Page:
The fight against climate change and International Law. A third world perspective.

One of the issues that has created some type of stir in Mexico, is the new possible changes to the energy law, and the way forward by the political party in turn, to make a bet for carbon fuels and non-renewable energy. The political arguments in favor and against are taking part everywhere, social media, twitter, facebook, maybe instagram, which I stop using, since I didn’t seem to have a foreseeable future in photography, but that is a whole different issue. Coming back to point.

There it seems that the issue of using non-renewable energy is almost treated as a possible menace of using nuclear weapons, like for example the Advisory Opinion by the ICJ as to the Threat or the Use of Nuclear Weapons, in here lies a fundamental question regarding the sovereignty of the States to use natural resources, as they deem it most appropriate for the development of their given countries, and the issue of sovereignty as the element of Permanent Sovereignty to Natural Resources. There is a fight between developed and third world countries, I know that today is better to talk about developed and developing, but the stark distinction of first world countries vis a vis third world countries rings a better bell at least for me. (there is the added dramatism)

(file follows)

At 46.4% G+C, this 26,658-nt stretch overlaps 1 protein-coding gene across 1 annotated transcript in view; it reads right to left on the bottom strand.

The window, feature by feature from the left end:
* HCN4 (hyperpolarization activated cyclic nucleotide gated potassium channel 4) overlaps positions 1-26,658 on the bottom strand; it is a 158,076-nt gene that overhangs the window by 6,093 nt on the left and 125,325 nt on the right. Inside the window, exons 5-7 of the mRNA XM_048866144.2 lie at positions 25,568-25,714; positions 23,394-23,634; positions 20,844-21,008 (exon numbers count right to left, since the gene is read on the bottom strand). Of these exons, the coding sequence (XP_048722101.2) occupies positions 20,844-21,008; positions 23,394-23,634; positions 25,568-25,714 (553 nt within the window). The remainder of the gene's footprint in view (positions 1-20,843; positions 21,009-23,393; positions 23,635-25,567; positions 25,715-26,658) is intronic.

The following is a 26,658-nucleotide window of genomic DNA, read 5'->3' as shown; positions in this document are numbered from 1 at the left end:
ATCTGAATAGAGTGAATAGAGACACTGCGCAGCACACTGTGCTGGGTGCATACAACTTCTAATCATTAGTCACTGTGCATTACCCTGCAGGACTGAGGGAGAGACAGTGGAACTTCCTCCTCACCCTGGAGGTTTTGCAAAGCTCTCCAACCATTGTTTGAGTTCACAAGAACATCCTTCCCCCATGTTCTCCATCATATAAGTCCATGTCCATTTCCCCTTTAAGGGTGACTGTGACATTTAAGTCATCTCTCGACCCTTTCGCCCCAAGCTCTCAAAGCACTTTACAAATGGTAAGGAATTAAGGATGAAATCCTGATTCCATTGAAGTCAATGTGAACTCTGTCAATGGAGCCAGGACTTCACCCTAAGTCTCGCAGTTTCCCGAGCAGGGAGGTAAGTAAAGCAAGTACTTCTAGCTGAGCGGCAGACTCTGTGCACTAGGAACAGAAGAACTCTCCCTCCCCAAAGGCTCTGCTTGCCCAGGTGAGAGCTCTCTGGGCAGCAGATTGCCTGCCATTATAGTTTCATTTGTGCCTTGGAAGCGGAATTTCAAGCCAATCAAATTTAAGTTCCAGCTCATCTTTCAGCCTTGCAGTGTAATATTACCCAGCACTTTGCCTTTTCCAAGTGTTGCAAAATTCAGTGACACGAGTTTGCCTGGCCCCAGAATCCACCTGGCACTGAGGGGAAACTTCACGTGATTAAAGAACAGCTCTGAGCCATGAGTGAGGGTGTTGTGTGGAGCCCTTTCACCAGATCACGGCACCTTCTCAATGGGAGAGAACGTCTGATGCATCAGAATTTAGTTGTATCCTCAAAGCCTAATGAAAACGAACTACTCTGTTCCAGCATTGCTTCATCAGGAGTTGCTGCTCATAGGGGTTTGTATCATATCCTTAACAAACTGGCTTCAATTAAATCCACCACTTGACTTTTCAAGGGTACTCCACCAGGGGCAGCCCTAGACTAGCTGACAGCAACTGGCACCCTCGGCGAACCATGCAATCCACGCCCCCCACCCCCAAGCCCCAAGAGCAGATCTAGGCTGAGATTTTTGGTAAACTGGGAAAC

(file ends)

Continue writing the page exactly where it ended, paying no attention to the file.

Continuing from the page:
The concept of Permanent Sovereignty over Natural Resources, was a fight by the Third World Countries for their given right to develop, for one side, yes, but also, the possibility of nationalisations, especially over elements that could create the power over the state to enjoy its natural resources, the paramount document is the General Assembly Resolution 1803 of 1962,

The right of peoples and nations to permanent sovereignty over their natural wealth must be exercised in the interest of their national development and the well-being of the people concerned.

Violation of the rights of peoples and nations to sovereignty over their natural wealth and resources is contrary to the spirit and principles of the Charter of the United Nations and hinders the development of international economic cooperation and the maintenance of peace.”

The couple of quotes above were extracted from the book by Anghie on Imperialism, Sovereignty, and the Making of International Law.

One of the issues that we will see to further develop is then the right to development, and hence a given right to contaminate, and on the other side of the spectrum, the call for action by the “international” community, or the develop world to stop contaminating. There will be a silent and indirect fight, for one side between the companies that invested in third world countries with clean energy, and on the other side, the right to nationalize the industry by way of the implementation of the doctrine of Permanent Sovereignty of Natural Resources (PSNR)

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